January 06, 2018
I was three when my obsession for onions began, or so the story goes. As a little girl my mother tells me I would pick off the crunchy, lemony onions from my family's plates around their table in Chandigarh, where I was born and where my grandparent's home is to this day. It seems I've passed this obsession onto my own two girls. They could brush their teeth and still come back for a slice of spicy, lemony onion. That's how much we love them in this Indian-American household.
It's also where I wanted to start my series of Indian Prep Kitchen posts. Many of you have asked me to give you more guidelines on how I organize my kitchen, my spices, and even my groceries. I hope this post and future ones like it will encourage you to incorporate a few simple practices in your own kitchens so that you'll in this new year of 2018 find yourself cooking even more Indian food at home.
While spices are key when cooking Indian food, as a Punjabi Indian, I wanted to start where my obsession for Indian food began - with onions. They are critical to our cooking. We not only cook with them, but we also eat them raw along with our meal as a salad, or chopped on top of our dal (lentils) for added texture and tanginess. Outside of a few sub cultures in India, the onion is very important to our cuisine.
And, it's why I keep them on hand and prepped in a few specific ways. We tend to favor yellow onions. The white, sweet onions are a bit too sweet for our various curries, which are always slightly tart and tangy. I also pick up a few red onion to have on hand for salads. Then, I go to work peeling them. All of them. These below have been peeled, trimmed, washed and dried. Remember, when prepping fruit and veggies ahead of eating them, it's vital that you dry them of all moisture before putting them into the fridge. If still wet, they will spoil faster.
Remember, only peel and store the amount of onions you'll go through during your week. If you want to store them with their papery outer layer, keep them in a dry spot like a pantry. The key is to keep them whole in the fridge to avoid the funny smell that can come off onions if they are cut and stored in a fridge drawer. I find this technique super handy - I just cannot be bothered to peel onions during my packed weeks - and this simple step makes meal prep that much easier.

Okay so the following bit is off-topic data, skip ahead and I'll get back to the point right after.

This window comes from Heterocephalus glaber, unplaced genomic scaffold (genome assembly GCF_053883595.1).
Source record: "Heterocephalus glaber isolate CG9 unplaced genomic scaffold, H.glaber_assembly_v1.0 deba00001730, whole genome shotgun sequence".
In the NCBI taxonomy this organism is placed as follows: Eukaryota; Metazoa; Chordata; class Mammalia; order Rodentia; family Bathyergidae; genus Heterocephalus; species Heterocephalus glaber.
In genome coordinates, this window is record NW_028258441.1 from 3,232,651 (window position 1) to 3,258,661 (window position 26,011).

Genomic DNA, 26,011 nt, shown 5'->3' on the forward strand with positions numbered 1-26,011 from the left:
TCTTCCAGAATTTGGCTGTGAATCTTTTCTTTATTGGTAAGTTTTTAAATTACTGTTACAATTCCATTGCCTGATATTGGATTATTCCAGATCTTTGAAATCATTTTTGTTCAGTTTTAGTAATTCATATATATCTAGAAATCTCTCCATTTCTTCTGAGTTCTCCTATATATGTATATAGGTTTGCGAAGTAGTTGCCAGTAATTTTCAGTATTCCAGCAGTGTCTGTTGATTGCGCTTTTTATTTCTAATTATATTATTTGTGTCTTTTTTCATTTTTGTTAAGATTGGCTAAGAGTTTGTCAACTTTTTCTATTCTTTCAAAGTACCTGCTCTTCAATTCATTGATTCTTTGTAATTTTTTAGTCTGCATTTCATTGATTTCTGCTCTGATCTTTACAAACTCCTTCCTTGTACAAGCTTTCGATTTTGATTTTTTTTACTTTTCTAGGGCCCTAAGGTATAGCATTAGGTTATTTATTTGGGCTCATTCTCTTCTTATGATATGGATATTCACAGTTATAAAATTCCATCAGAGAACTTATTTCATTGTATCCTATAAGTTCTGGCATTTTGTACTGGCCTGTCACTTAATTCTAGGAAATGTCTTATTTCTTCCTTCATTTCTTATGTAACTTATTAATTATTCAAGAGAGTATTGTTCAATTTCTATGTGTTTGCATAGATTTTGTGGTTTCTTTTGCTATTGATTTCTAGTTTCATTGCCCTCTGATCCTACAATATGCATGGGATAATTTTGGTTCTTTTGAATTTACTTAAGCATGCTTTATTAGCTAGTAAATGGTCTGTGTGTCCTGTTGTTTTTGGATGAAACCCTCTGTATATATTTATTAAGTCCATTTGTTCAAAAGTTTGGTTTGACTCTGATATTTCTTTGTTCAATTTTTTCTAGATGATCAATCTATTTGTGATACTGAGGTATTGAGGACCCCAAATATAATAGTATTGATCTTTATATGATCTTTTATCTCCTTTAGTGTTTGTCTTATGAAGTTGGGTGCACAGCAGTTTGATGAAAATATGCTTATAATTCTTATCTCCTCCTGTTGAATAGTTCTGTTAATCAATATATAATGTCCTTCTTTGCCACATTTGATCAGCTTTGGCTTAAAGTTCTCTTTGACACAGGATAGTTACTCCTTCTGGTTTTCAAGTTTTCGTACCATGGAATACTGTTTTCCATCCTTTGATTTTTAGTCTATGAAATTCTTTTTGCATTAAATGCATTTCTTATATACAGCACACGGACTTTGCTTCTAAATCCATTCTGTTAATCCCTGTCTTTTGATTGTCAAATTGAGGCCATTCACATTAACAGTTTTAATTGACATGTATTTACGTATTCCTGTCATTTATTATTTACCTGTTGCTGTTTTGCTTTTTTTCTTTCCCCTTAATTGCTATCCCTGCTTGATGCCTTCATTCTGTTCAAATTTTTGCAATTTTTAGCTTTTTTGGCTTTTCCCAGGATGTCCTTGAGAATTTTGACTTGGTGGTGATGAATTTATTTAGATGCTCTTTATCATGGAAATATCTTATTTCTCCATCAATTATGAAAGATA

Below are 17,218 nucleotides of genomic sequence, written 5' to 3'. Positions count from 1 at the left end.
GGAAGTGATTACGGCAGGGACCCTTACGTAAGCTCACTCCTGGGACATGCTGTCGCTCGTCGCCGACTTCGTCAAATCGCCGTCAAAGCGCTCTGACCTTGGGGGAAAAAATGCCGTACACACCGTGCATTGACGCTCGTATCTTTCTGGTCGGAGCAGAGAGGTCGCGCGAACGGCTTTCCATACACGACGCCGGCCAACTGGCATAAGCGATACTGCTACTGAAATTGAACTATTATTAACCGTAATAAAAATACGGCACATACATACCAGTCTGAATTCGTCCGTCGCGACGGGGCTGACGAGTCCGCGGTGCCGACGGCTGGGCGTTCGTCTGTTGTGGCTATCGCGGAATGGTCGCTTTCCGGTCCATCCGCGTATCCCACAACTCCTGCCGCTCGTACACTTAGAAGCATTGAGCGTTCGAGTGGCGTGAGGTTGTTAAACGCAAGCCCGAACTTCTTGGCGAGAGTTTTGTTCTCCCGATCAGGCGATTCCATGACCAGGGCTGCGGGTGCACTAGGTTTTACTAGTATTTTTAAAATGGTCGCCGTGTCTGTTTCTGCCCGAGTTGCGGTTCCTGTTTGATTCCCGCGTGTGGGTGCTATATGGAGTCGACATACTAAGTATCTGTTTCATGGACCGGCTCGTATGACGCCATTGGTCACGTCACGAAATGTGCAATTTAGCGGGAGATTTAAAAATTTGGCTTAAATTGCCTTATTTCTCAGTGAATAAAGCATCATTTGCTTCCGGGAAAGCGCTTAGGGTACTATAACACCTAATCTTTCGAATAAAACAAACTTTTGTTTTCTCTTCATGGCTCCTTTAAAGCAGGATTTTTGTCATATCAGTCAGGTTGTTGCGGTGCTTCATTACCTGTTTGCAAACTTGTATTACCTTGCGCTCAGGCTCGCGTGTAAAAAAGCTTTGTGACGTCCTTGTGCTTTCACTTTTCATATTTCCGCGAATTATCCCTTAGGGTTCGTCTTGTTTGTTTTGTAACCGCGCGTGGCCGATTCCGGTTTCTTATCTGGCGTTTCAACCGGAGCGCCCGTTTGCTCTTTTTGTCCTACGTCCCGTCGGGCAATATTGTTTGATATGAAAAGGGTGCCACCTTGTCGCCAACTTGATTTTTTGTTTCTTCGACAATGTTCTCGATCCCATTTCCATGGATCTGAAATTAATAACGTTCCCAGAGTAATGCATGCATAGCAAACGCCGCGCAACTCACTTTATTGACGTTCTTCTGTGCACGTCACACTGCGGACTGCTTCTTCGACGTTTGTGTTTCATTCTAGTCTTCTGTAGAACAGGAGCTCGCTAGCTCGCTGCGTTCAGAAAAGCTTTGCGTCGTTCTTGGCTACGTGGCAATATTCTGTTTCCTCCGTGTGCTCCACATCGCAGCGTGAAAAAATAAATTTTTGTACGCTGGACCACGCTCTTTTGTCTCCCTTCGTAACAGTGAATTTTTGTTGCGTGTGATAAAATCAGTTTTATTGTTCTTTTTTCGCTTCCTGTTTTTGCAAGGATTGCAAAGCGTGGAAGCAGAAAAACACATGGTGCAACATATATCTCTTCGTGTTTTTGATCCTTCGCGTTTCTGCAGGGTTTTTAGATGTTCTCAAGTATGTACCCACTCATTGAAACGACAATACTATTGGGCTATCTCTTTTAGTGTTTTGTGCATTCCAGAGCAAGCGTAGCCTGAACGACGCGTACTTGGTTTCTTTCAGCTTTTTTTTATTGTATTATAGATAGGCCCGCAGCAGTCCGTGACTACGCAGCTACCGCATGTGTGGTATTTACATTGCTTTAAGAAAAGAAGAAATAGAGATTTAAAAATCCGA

Now, onto slicing and dicing. There are four ways I'll typically prep my onions. I'll grind four or so in a food processor. Perfect for curries and adding to my slow cooker. A portion of this ground version will stay in my fridge (it's good for about a week and a half), while the remaining portion I'll dole into a small ice-cube tray and freeze. No need to add any oil or water. I'll pop a cube out into my slow cooker in the morning and I'm usually good to go. Or, I'll leave it in a bowl to defrost in the fridge for dinner that evening.
The other three dices include sliced, diced, and rounds. The sliced is great for salads (with lemon juice, black salt, and red chile powder). The diced is perfect when I need a little crunch in my dal or sprinkled over a dish as I'm about to serve it. And, the rounds, are great for browning. You can leave them as rounds or slice them into half moons.
For the browned onions, add 2-4 tablespoons of oil to a pan, 2 sliced onions, and a dash of salt. Cook about 5 minutes until brown. You can cook them longer (a total of about 30-40 minutes) if you truly want to caramelize them, but I find these browned, crispy onions are perfect additions to curries or a biryani. And, frankly, delicious on sandwiches and veggie burgers.
I always store my chopped ingredients in glass containers in the fridge. My absolute favorite are working glasses. They are essentially drinking glasses with lids. The 14 oz. are a perfect size and stack well.
Hope you enjoyed this post. If you find this site helpful, share the spicy love with your friends and family. Let me know you did, and I'll enter you in a weekly raffle to give away one of my cookbooks and a jar of spice blends. I'll send you the spice and my publisher, Agate Publishing, will be sending the book. But, you have to 'Like' our pages on Facebook! Let me know you shared and I'll add your name to our give away (firstname.lastname@example.org).
Happy prepping, happy cooking!